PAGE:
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North Shore Rescue credits satellite device with Good Friday rescue

Search manager says it’s the first time he's taken part in a rescue triggered by a GPS beacon
North Shore Rescue volunteers prepare to airlift a hiker injured near Norvan Falls in the North Vancouver backcountry, March 29, 2024. | North Shore Rescue

North Shore Rescue is crediting a handheld satellite communication device with initiating a rescue for a woman injured deep in the backcountry, Friday.

The team received a call from BC Ambulance Service paramedics just before 2 p.m. reporting a possible broken leg near Norvan Falls – about a two-and-a-half-hour hike into Lynn Headwaters Regional Park.

But unlike most calls for help, this one came in via a Garmin inReach device, which sends a message directly to a GPS satellite that relays it to a military base in Ontario where it is triaged to the appropriate rescue agency.

The device did not allow for two-way communication, however, and not knowing the extent of the injury or exact location, search manager Allan McMordie called in a Talon helicopter and North Shore Rescue’s advanced medical team.

They found the subject, a Vancouver woman in her 50s, in an area called Third Debris Torrent, where she had lost her footing on a large rock and slipped.

Fortunately, the woman’s injury appeared to be more of a sprain than a break, McMordie said, but without a rescue, there’s no way she’d have made it out on her own.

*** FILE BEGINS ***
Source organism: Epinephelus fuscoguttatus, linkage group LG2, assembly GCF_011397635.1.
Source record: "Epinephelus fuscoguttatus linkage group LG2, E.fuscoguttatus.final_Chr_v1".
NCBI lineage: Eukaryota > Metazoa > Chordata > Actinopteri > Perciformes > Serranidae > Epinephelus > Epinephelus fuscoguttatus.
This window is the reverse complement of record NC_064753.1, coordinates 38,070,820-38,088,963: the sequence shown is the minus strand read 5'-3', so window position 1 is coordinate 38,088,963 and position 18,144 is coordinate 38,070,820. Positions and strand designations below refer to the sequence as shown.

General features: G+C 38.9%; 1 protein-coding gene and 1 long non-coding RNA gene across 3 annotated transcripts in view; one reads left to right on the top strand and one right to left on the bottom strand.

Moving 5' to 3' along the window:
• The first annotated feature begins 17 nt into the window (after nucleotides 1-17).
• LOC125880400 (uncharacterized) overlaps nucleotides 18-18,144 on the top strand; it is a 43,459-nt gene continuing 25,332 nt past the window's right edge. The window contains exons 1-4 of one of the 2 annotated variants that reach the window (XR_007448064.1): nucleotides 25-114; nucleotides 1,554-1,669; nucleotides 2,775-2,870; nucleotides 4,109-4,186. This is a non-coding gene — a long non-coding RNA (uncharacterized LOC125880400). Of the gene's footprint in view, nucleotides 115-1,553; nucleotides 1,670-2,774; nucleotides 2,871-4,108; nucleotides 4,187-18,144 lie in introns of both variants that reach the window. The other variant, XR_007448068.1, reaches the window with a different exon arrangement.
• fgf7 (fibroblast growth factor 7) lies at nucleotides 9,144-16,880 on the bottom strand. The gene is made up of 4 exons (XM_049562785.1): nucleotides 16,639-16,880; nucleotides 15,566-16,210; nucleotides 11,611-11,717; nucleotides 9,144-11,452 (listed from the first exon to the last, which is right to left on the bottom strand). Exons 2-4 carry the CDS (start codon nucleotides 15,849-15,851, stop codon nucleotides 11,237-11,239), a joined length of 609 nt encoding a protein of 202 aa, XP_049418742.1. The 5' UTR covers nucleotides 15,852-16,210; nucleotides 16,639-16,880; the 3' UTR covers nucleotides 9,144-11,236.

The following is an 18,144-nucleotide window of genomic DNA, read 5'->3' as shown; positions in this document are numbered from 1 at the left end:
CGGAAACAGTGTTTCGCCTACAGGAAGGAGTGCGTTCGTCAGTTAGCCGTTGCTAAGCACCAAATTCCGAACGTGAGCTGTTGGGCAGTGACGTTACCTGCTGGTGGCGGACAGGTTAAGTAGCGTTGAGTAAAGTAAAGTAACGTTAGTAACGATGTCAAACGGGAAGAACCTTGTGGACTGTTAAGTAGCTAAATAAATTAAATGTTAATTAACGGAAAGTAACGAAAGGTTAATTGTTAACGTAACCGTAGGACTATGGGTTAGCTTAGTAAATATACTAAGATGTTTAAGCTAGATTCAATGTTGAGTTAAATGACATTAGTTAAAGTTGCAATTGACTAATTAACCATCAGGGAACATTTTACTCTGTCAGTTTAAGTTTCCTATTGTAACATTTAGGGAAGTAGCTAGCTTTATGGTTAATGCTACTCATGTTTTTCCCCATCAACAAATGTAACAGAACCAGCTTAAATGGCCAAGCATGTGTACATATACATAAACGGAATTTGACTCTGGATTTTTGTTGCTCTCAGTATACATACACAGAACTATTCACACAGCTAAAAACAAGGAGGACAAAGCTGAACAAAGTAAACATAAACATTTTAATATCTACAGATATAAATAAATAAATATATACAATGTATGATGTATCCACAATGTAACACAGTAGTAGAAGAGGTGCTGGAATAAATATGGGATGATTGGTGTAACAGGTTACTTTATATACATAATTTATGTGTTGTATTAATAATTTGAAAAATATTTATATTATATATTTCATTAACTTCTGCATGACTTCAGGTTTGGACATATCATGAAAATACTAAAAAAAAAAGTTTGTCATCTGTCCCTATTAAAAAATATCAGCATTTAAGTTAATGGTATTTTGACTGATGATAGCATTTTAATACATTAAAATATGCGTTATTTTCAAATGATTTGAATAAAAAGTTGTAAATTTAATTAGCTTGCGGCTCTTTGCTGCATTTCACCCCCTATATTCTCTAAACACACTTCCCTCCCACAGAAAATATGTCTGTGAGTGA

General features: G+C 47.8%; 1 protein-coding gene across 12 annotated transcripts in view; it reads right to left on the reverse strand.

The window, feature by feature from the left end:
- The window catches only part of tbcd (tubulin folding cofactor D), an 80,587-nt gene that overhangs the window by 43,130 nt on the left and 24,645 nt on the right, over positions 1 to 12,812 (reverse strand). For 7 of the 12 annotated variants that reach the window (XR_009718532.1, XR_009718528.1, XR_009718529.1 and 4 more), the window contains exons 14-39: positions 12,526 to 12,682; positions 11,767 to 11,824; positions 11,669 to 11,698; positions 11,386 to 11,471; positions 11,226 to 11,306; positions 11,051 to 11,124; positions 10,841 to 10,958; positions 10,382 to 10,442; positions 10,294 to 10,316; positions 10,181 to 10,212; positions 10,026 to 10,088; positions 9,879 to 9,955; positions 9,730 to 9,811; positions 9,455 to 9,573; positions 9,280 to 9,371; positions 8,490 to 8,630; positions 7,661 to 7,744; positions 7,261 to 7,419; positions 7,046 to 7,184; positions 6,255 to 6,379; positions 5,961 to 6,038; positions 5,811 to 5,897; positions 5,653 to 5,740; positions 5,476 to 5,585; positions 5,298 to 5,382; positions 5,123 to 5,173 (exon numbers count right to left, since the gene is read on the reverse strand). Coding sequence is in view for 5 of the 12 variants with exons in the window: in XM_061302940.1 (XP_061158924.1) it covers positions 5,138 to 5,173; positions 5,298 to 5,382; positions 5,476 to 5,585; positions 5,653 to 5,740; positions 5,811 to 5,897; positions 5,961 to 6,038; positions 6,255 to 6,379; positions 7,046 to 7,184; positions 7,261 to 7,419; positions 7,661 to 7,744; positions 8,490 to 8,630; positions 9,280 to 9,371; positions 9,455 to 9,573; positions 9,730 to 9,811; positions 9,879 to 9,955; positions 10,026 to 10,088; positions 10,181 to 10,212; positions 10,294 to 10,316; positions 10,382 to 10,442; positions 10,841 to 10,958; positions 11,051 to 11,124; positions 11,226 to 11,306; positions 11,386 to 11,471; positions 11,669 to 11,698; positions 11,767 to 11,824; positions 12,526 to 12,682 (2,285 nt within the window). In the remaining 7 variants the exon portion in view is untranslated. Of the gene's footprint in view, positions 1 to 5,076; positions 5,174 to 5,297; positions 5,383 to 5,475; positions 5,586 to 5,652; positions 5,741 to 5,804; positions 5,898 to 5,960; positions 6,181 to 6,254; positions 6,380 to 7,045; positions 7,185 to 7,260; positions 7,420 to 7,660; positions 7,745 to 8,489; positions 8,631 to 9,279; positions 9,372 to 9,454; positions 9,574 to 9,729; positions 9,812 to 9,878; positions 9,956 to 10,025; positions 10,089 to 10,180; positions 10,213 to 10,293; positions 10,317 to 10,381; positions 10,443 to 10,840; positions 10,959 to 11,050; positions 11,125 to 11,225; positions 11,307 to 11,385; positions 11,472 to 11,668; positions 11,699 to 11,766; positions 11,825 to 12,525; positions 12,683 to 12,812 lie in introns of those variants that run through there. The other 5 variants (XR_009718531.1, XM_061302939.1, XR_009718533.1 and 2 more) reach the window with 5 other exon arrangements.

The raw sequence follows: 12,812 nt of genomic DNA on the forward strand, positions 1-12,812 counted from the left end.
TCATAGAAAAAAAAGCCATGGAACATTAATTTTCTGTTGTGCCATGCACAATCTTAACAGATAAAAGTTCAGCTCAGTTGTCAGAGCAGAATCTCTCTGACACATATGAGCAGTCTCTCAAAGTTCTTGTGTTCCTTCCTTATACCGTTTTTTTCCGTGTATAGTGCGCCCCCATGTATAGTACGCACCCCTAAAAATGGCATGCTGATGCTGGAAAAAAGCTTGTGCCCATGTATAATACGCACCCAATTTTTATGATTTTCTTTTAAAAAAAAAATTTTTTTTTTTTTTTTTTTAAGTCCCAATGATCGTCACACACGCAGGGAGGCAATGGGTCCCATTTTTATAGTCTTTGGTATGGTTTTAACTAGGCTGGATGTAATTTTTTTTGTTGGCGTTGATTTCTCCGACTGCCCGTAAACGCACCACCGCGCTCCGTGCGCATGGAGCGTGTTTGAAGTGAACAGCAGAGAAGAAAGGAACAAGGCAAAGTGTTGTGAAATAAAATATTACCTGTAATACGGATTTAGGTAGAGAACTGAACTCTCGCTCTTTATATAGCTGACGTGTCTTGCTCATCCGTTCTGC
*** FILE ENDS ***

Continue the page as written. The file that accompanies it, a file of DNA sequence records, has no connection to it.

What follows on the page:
“She would have had to rely on other people to carry her out. She was not able to walk,” he said.

The team fit her into a splint and flew her back to their Bone Creek search and rescue station.

The woman was well prepared with extra clothing and the weather conditions were decent on Friday but, McMordie said, most people injured in Lynn Headwaters have several miserable hours of waiting in the elements before help arrives.

Almost always when there’s an injury near Norvan Falls, rescuers don’t find out about it until another hiker makes the seven-kilometre journey back to the Lynn Headwaters parking lot where they can get cell reception and call 911.

“You lose cell coverage very quickly when you head off from the parking lot,” he said. “So, it’s sketchy right off the bat.”

McMordie said it’s the first time in his memory that a satellite device mobilized a rescue.

As the spring hiking season begins, McMordie said it is important for people heading into the trails to be well equipped with proper footwear and the “10 essentials” – extra food and water, a light, a signalling device, extra clothes, a knife, shelter, a first aid kit, a lighter or matches, along with navigation and communication tools, like a smartphone or the GPS unit that triggered Friday’s call.